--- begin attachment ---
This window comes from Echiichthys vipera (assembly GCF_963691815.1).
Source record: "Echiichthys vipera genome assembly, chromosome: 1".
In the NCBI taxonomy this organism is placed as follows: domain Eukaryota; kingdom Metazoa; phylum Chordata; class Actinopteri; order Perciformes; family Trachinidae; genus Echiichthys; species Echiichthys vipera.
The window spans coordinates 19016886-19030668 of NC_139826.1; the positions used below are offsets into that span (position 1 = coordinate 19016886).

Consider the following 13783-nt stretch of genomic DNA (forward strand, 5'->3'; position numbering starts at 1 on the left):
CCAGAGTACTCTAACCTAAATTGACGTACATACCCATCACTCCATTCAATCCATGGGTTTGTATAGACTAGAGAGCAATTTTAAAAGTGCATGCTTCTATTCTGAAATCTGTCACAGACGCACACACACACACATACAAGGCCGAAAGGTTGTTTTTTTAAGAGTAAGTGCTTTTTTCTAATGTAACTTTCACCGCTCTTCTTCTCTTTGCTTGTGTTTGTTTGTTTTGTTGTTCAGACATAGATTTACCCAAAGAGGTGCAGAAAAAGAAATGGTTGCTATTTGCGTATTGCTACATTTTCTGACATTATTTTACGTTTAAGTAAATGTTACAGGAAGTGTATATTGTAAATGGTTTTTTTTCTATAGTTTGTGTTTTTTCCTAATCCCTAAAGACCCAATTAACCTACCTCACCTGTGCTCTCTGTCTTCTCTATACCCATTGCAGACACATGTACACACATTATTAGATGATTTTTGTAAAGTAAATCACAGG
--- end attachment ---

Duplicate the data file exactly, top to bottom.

This window comes from Echiichthys vipera (assembly GCF_963691815.1).
Source record: "Echiichthys vipera genome assembly, chromosome: 1".
In the NCBI taxonomy this organism is placed as follows: domain Eukaryota; kingdom Metazoa; phylum Chordata; class Actinopteri; order Perciformes; family Trachinidae; genus Echiichthys; species Echiichthys vipera.
The window spans coordinates 19016886-19030668 of NC_139826.1; the positions used below are offsets into that span (position 1 = coordinate 19016886).

Consider the following 13783-nt stretch of genomic DNA (forward strand, 5'->3'; position numbering starts at 1 on the left):
CCAGAGTACTCTAACCTAAATTGACGTACATACCCATCACTCCATTCAATCCATGGGTTTGTATAGACTAGAGAGCAATTTTAAAAGTGCATGCTTCTATTCTGAAATCTGTCACAGACGCACACACACACACATACAAGGCCGAAAGGTTGTTTTTTTAAGAGTAAGTGCTTTTTTCTAATGTAACTTTCACCGCTCTTCTTCTCTTTGCTTGTGTTTGTTTGTTTTGTTGTTCAGACATAGATTTACCCAAAGAGGTGCAGAAAAAGAAATGGTTGCTATTTGCGTATTGCTACATTTTCTGACATTATTTTACGTTTAAGTAAATGTTACAGGAAGTGTATATTGTAAATGGTTTTTTTTCTATAGTTTGTGTTTTTTCCTAATCCCTAAAGACCCAATTAACCTACCTCACCTGTGCTCTCTGTCTTCTCTATACCCATTGCAGACACATGTACACACATTATTAGATGATTTTTGTAAAGTAAATCACAGG